‘You’re gay, so what? Get over it. Everyone else has.’ Wisdom according to James Delingpole, one of Britain’s most biting, baiting Right-wing writers.
Lord John Browne , 59, didn’t read him apparently. We know this because three weeks after his forced resignation as Chief Executive of BP, for lying to the High Court about where he met his gay partner to prevent the Right-wing Mail on Sunday publishing details of his relationship with now ex-boyfriend Jeff Chevalier, 27, he still has nothing to say on the matter.
Browne’s ostentatious foibles and lack of transparency throughout this saga have made his transition from the most gifted businessman of his generation nicknamed the Sun King to expendable consumer of escorts off a website called ‘Suited and Booted’ nearly complete.
Thanks to Sharyn Raggett
Browne has become an object of both ridicule and pity, but few have expressed any more positive emotions than that. It seems the public have become much more comfortable with Browne’s sexuality in a fortnight than he has in 59 years. Browne may have climbed the lower rungs of BP when homosexuality was still illegal, but his ex-boyfriend’s twenty- and thirty-something peers now have serious conversations about what their weddings to each other will be like. This is not an adjustment Browne found himself willing to make.
But he is not alone – a recent boss of mine was a closeted gay man of Browne’s vintage. He spoke of ‘how different it is for people your age.’ A generous person would also note that different industries attract different types of people. Browne made London’s ‘City’ district, the most competitive and profit-seeking of environments, his home. It is a place full of the kind of Right-wing or backstabbing people who are least likely to be sympathetic to gay men.
Yet the City is also the world’s oil, finance and insurance capital; here success is based on looking outward and taking risks. The City prizes leadership and rewards pioneers. It is not a place for wimps.
At it’s apex was a man who had been a pioneer in so many respects, but who in 40 years of opportunities to join and benefit from the various gay rights movements that have existed, conspicuously avoided doing so. In contrast, gay men in dozens of other spheres of life have understood the shared social need of lifting their status and most of them have, at one time or another, taken a personal responsibility for changing their situation.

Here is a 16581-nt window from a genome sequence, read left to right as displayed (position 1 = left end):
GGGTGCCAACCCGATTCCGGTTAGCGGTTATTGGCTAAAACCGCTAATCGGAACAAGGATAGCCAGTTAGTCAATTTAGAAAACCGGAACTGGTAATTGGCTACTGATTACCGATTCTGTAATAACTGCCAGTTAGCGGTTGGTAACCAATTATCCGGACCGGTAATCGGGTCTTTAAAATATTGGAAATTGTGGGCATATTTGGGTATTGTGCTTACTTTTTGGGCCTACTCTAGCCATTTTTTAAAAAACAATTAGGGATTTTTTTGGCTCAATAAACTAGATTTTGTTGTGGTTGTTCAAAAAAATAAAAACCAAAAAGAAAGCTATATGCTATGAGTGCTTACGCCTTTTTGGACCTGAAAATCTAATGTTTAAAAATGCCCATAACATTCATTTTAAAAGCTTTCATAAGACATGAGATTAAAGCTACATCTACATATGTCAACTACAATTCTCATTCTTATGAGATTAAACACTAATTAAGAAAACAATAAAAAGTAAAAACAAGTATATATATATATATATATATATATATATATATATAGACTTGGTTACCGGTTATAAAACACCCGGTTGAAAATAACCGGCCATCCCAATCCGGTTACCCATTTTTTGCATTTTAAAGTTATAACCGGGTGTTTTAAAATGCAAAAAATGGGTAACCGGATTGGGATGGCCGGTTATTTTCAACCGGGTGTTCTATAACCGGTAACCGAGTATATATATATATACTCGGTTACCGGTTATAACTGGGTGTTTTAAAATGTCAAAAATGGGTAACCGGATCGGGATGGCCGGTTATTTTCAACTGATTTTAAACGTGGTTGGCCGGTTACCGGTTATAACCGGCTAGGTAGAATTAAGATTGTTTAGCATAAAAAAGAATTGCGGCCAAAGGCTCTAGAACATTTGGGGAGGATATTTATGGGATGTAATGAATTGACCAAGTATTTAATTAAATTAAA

It’s not even that anyone expected Browne to be a pioneer with his sexuality. He was far from being the only gay in the City. 2006 survey of gays and lesbians in the UK, which included the banking, finance and insurance industries of the London City, found that 55,000 of 900,000 people working in the industry were gay. If typical levels of self-underreporting were replicated in this report, that means between 70,000 and 80,000 gay men and women were working alongside shy Lord Browne.
Even if one accepts that being gay was really a threat to Browne’s position as CEO, one also needs to reflect upon how he failed those 55,000 other gays and lesbians in his immediate surrounds. His failure is a cause of indirect pain to his junior gay staff by allowing such an unforgiving culture to dominate BP, when others were fostering an opposite culture.
Companies like IBM, for instance. Like others making huge strides in bringing talented LGBT staff through their ranks, IBM begs for diverse workforces at recruitment fairs these days. I interviewed Larry Hirst, head of IBM UK, in 2005 and was stunned to have him lecture me on the faults and sub-clauses of UK laws dealing with transgendered individuals. Hirst was explicit, expert and serious when he said he wanted his people to be who they really were at work.
Lord Browne could have been giving that interview if he’d deployed his courage less selectively. Let us not forget the courage Browne displayed in claiming to run the ethical oil company while simultaneously dealing with such pathetic governments as Nigeria, which recently made it legal to stone gay men to death. It takes courage to stake an entire career on a lie to the High Court.
Another claim made of Browne is that he is ‘intensely private,’ if you believe the litany of friends backing him. But short of being a hermit – which, heading a AU$250 billion empire and having a habit of insisting on seat 1A in First Class when forced to resort to commercial air travel, he clearly is not – it is near impossible to hide information like the existence of partners from work colleagues. These basic facts do not fall into the category of private information. They are at the core of your being, they are about the person who should be called in an emergency and, if you are Lord Browne, the person you take to dinner with the Prime Minister.
Of course, no one ought to face belittlement or discrimination on the basis of presumed or open sexuality. But when closeted City workers face these quandaries in the future, they will find themselves at least partly to blame. The Browne case is the example which proves definitively that the overwhelmingly majority of us just don’t care if you are gay.
There was undoubted homophobia in some of the media coverage on Browne. But it is not the headlines such as ‘Fetish Petroleum’ that we will remember. We may continue to giggle at the idea of Lord Browne using his mother as a date to board level functions, but Browne was not forced out because of his sexuality. As his ex-boyfriend Chevalier said of ‘John’: ‘he must realise that being rich and powerful is no substitute for honesty.’
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